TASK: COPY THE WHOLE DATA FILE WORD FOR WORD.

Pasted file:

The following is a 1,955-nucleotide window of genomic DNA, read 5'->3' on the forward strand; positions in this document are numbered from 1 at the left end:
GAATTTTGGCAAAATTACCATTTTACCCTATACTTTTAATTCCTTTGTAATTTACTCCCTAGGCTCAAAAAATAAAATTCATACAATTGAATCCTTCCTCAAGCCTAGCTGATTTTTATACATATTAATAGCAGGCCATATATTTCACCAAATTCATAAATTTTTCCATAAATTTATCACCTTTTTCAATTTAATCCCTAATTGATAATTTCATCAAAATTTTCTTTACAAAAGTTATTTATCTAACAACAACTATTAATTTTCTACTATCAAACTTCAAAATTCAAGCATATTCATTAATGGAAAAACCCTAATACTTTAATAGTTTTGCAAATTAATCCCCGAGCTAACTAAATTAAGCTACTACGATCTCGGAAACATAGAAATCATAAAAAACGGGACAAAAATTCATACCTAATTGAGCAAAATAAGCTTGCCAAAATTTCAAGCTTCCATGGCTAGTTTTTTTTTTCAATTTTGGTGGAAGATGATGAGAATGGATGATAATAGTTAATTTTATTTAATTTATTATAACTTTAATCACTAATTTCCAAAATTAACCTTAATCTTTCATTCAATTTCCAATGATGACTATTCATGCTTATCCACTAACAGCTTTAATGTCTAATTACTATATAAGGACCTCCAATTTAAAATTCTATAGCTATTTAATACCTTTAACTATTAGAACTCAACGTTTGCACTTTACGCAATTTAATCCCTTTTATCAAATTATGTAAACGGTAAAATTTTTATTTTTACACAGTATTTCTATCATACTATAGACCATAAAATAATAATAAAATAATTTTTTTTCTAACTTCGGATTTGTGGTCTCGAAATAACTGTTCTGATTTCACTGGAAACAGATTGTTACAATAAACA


The following is a 1,955-nucleotide window of genomic DNA, read 5'->3' on the forward strand; positions in this document are numbered from 1 at the left end:
GAATTTTGGCAAAATTACCATTTTACCCTATACTTTTAATTCCTTTGTAATTTACTCCCTAGGCTCAAAAAATAAAATTCATACAATTGAATCCTTCCTCAAGCCTAGCTGATTTTTATACATATTAATAGCAGGCCATATATTTCACCAAATTCATAAATTTTTCCATAAATTTATCACCTTTTTCAATTTAATCCCTAATTGATAATTTCATCAAAATTTTCTTTACAAAAGTTATTTATCTAACAACAACTATTAATTTTCTACTATCAAACTTCAAAATTCAAGCATATTCATTAATGGAAAAACCCTAATACTTTAATAGTTTTGCAAATTAATCCCCGAGCTAACTAAATTAAGCTACTACGATCTCGGAAACATAGAAATCATAAAAAACGGGACAAAAATTCATACCTAATTGAGCAAAATAAGCTTGCCAAAATTTCAAGCTTCCATGGCTAGTTTTTTTTTTCAATTTTGGTGGAAGATGATGAGAATGGATGATAATAGTTAATTTTATTTAATTTATTATAACTTTAATCACTAATTTCCAAAATTAACCTTAATCTTTCATTCAATTTCCAATGATGACTATTCATGCTTATCCACTAACAGCTTTAATGTCTAATTACTATATAAGGACCTCCAATTTAAAATTCTATAGCTATTTAATACCTTTAACTATTAGAACTCAACGTTTGCACTTTACGCAATTTAATCCCTTTTATCAAATTATGTAAACGGTAAAATTTTTATTTTTACACAGTATTTCTATCATACTATAGACCATAAAATAATAATAAAATAATTTTTTTTCTAACTTCGGATTTGTGGTCTCGAAATAACTGTTCTGATTTCACTGGAAACAGATTGTTACAATAAACA